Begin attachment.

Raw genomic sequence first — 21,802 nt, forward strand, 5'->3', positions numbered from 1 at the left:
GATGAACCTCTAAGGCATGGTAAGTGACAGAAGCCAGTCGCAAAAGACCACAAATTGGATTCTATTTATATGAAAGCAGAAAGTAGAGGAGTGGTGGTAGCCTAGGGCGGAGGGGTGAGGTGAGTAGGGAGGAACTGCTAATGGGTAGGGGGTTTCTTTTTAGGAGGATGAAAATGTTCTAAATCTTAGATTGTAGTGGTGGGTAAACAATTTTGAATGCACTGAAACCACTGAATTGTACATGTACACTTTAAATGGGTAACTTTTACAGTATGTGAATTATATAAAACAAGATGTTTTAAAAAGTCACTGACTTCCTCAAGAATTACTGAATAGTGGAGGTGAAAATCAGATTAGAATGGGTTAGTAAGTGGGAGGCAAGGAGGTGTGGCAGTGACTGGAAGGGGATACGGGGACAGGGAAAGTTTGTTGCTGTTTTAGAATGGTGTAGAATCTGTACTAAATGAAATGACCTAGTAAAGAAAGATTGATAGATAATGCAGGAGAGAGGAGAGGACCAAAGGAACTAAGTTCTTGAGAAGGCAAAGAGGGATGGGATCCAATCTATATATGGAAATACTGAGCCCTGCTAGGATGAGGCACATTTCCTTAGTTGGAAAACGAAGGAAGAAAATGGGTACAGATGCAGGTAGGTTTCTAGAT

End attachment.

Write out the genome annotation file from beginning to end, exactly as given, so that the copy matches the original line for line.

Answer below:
Raw genomic sequence first — 21,802 nt, forward strand, 5'->3', positions numbered from 1 at the left:
GATGAACCTCTAAGGCATGGTAAGTGACAGAAGCCAGTCGCAAAAGACCACAAATTGGATTCTATTTATATGAAAGCAGAAAGTAGAGGAGTGGTGGTAGCCTAGGGCGGAGGGGTGAGGTGAGTAGGGAGGAACTGCTAATGGGTAGGGGGTTTCTTTTTAGGAGGATGAAAATGTTCTAAATCTTAGATTGTAGTGGTGGGTAAACAATTTTGAATGCACTGAAACCACTGAATTGTACATGTACACTTTAAATGGGTAACTTTTACAGTATGTGAATTATATAAAACAAGATGTTTTAAAAAGTCACTGACTTCCTCAAGAATTACTGAATAGTGGAGGTGAAAATCAGATTAGAATGGGTTAGTAAGTGGGAGGCAAGGAGGTGTGGCAGTGACTGGAAGGGGATACGGGGACAGGGAAAGTTTGTTGCTGTTTTAGAATGGTGTAGAATCTGTACTAAATGAAATGACCTAGTAAAGAAAGATTGATAGATAATGCAGGAGAGAGGAGAGGACCAAAGGAACTAAGTTCTTGAGAAGGCAAAGAGGGATGGGATCCAATCTATATATGGAAATACTGAGCCCTGCTAGGATGAGGCACATTTCCTTAGTTGGAAAACGAAGGAAGAAAATGGGTACAGATGCAGGTAGGTTTCTAGAT